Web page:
Other represented organisations included:
British Pharmacological Society
Council for Mathematical Sciences
Institute of Physics
Royal Academy of Engineering
Royal Astronomical Society
Royal Society of Chemistry
Society for Applied Microbiology
Society of Biology
Society for Endocrinology
Society for Experimental Biology
Society for General Microbiology
Queens Park Community School
Prendergast Hilly Fields College
Sir John Beddington CMG FRS FRSE, Government Chief Scientific Advisor
Sir Beddington was asked a number of questions about the role of science in government and future science policy. Several questions revolved around Sir Beddington’s idea of “the prefect storm” of how food security, energy, population and climate change interact on a global scale. Sir Beddington emphasized the role of science in researching these issues and informing public policy.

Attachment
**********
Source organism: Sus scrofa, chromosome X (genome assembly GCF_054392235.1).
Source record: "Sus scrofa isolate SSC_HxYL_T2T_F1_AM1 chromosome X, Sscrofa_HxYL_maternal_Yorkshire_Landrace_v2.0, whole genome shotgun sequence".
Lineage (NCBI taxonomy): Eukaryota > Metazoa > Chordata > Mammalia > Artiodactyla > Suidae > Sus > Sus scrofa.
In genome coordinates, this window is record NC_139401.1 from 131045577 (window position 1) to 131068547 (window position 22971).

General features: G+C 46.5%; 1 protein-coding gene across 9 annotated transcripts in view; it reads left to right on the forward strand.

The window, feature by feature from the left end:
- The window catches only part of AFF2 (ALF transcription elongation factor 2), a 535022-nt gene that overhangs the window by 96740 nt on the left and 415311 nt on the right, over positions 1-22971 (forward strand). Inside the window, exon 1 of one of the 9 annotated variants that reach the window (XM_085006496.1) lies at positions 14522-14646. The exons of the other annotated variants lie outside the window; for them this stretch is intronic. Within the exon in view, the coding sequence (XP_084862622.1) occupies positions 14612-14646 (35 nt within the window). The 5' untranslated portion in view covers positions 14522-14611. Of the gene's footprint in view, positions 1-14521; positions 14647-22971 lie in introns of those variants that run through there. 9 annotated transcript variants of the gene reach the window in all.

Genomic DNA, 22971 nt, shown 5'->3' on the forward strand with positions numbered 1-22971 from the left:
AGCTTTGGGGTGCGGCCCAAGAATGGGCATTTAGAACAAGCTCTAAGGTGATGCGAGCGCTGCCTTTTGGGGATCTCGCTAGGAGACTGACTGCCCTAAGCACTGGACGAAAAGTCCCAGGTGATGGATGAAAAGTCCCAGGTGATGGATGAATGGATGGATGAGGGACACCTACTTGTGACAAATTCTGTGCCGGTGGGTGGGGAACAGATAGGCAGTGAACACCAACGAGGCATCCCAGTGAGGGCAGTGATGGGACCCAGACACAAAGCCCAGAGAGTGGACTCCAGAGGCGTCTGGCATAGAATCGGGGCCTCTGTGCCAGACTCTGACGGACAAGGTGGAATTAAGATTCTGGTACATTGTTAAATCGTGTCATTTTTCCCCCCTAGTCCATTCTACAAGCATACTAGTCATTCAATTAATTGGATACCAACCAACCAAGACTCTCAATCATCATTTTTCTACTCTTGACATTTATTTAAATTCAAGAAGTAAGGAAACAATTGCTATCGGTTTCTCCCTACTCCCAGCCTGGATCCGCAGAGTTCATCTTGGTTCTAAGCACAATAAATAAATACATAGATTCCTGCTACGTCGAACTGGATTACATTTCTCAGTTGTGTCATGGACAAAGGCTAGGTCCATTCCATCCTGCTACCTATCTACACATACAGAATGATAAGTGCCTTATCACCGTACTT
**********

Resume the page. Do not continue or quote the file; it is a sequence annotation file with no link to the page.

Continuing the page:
Sir Beddington also spoke about the role of science in the recent “horse meat” scandals. He explained how his role as Chief Science Advisor informed the debate and emphasized that the scientific experts he consulted found no evidence of a public health threat, so that the issue remained mainly one of fraud.
Mirela was assigned one question in this session: “From a scientific point of view, what would you say is the greatest challenge facing the international community at present? What plans are in place to alleviate this?”